Posts Tagged ‘architecture


Trying to grab hold of a few good ideas…

Well, it’s been a rough couple of weeks here at the Werkshop, and I’ve been fighting to get my motivation back while at the same time realizing that my creative drive is sporadic, somewhat unfocused and has the unfortunate habit of derailing other elements of my life when allowed to run full-tilt. Maybe it’s an artist thing to be subject to a manic creativity (and sometimes, like when I was putting together the layout and written sections of “The Art of Swap”, it has proven a blessing as a motivator) but I’ve finally recognized that I’ve got to get more focused and find a way to make it work for me. Sometimes I make street art and other times it manifests itself by making me its creator…

I’ve given some thought to learning a couple more craftmanship and art skills, like cabinetmaking, ABS plastic-working and boning up on my knowledge of screenprint making. I’ve also been considering a couple of potential large interventions to pull off this summer, since I’ve got the basic knowhow to be able to work with wood and metal. Trying to think up new and interesting uses of public spaces has always been a favorite theme of mine…

There are a lot of vacant, under-construction and poorly used areas in the vicinity of downtown Montreal which could be converted to some more interesting uses, and picnic areas and sports facilities are two themes I keep coming back to. I’ve been thinking about what I would have to buy, find and make in order to create basketball hoops out of scrap wood and metal. One of the examples I’ve been considering is Brusse’s Streetlove Project , which I absolutely love.

As well, downtown Montreal is severely lacking in bike parking. I wonder how easy it would be to Macgyver up a nifty-looking bike parking fixture. Or perhaps a smaller one, for tricycles…

I’m going to head over to the library and try to borrow a couple of books on innovative slum architecture and built solutions to urban problems. I’ve always had an incredible admiration for some of the creative genius-work which one can find in urban slums, and in a way I as a street artist am aping their work. I’m trying to build things out of discarded materials, using whatever I can find and trying to give our discards a new and productive life…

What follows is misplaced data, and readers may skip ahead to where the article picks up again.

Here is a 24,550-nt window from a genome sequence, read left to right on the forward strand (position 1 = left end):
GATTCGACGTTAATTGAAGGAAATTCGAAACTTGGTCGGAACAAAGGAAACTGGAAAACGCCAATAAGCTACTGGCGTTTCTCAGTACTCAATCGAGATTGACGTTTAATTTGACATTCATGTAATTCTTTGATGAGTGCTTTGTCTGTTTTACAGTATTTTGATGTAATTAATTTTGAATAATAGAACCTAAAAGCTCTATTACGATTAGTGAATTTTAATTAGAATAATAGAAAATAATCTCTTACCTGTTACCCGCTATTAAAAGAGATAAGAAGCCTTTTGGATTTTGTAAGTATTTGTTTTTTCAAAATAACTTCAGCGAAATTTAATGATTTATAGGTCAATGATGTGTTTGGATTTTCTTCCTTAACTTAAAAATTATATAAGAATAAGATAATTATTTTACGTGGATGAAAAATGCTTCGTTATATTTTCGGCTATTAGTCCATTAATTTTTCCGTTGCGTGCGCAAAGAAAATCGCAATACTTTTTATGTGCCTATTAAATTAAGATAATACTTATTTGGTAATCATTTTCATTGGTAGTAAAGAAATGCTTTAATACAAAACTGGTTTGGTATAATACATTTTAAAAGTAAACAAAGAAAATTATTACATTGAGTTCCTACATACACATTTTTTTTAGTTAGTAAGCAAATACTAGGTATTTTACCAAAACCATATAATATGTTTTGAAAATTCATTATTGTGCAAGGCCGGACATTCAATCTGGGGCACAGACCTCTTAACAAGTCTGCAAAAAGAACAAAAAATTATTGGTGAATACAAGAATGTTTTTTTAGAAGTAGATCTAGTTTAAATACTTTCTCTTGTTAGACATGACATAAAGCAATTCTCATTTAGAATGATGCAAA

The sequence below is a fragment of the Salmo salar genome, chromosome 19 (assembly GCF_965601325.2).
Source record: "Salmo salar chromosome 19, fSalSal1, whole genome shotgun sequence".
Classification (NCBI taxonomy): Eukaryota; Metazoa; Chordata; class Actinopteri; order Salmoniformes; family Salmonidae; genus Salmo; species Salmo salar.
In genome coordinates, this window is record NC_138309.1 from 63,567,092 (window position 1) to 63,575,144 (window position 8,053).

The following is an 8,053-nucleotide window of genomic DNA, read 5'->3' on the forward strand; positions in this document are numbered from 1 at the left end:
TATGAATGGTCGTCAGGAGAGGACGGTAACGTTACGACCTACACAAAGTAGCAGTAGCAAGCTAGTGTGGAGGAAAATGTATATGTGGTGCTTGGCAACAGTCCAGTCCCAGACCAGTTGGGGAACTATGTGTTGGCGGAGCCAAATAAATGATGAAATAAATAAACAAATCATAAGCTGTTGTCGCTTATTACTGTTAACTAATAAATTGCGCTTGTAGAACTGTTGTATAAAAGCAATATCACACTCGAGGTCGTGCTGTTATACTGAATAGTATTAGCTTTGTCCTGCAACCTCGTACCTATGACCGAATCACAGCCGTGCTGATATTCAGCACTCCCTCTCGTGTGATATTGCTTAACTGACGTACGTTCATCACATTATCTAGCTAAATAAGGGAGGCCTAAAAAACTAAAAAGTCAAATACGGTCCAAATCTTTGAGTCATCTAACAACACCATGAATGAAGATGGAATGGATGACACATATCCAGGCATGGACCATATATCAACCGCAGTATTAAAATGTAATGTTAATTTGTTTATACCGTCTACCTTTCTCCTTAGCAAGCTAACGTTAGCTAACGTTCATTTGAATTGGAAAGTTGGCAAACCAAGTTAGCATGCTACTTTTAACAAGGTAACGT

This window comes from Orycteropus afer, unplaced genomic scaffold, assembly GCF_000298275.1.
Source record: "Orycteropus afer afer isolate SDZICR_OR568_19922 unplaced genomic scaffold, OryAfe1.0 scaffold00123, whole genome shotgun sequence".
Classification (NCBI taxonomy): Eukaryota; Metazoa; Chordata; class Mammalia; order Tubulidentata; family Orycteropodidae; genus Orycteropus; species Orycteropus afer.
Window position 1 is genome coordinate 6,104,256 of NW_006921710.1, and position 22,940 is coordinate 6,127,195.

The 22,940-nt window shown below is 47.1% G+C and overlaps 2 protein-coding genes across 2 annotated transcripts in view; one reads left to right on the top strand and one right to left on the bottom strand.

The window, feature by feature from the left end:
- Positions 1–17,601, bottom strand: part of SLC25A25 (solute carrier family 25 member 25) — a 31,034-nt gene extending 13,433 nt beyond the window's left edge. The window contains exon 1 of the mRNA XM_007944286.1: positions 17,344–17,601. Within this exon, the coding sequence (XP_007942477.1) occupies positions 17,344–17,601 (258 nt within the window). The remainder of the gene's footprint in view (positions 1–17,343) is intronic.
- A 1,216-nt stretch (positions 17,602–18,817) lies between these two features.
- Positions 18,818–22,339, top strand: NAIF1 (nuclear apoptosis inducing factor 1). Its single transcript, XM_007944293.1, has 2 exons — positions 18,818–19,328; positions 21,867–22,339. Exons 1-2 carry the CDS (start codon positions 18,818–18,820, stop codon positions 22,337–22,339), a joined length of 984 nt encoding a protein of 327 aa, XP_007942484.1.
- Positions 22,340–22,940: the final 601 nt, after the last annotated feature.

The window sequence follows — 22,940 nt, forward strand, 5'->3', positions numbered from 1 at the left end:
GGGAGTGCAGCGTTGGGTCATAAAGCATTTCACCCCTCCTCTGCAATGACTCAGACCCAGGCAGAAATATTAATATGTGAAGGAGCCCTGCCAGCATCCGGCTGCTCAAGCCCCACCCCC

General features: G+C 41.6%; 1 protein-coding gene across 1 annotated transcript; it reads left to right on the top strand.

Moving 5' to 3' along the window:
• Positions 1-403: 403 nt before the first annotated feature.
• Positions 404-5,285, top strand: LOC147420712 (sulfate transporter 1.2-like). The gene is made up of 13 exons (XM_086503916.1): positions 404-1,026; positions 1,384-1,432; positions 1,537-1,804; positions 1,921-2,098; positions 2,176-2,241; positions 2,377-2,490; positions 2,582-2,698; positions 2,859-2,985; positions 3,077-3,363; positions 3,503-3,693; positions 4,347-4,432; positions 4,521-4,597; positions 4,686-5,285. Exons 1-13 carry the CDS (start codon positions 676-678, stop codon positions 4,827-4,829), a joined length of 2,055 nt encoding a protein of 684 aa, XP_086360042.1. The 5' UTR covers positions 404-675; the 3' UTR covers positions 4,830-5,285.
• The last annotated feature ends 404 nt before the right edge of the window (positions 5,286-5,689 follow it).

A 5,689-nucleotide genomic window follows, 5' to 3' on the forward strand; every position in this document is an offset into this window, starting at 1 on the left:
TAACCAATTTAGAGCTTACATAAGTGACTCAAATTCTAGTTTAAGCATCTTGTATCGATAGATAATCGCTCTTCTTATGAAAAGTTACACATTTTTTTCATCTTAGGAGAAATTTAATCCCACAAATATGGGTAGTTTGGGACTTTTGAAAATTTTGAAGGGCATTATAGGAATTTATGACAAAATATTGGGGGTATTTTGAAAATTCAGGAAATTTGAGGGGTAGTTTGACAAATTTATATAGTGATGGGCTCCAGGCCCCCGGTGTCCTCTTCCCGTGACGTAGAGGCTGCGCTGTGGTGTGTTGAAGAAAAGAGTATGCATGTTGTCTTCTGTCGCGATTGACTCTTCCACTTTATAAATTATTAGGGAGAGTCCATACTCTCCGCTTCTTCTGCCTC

Here’s a question for my dear Montreal readers…what do you think needs fixing in our city (besides potholes, of course)??


On planning, parasites and projects. And pranksterism

I’ve been pursuing my very own Grand Question for over a year now. That is the question of where the link between street art, architecture and urban design lies. And can one introduce memetics into the mix? I’ve gotten a lot of my ideas through images of others’ work that I’ve seen, and some of my best ones have come about through adapting other projects for the streets (for example, one of my original inspirations for the Swap Box was the Berkeley Free Store)

How then to design someting that is simple, easily replicable and also functional and useful (in that it improves its surroundings by creating new possibilities for public space)? Many projects which fit the first two categories really don’t work too well when the third is considered.

Then there’s the question of how to work my love for street art into urban planning and design (which I’m currently studying). I’ve found that when street art is mentioned in relation to architecture or urban studies in a non-negative way(and here I mean non-graffiti streetart) it’s the aesthetic that is being considered rather than the transformative potential.

One interesting idea which I recently stumbled on is that of Parasitic Architecture
I’m not personally sure where this concept originated- I think it came from Peter Cook’s Archigram Group- but I find it fascinating. Of course, the problem with any kind of design theory is that you’ve gotta sort through heaps of theoretical babble in hopes of finding one or two good inspirational ideas.

Cook, in some interviews, has talked about the need to create an urban environment that is amenable to addings-on. He’s designed a building in Lisbon that creates space for ground-floor kiosks and buskers within its exterior shell…

Would this be an example of something that inevitably breaks down and gets used by homeless people and junkies to the exclusion of all else? Or what could happen if passers-by and users took an interest in it?

Oh, and if you’re interested in some brilliant theoretical writings check out BLDG BLOG. It’s DRB in text form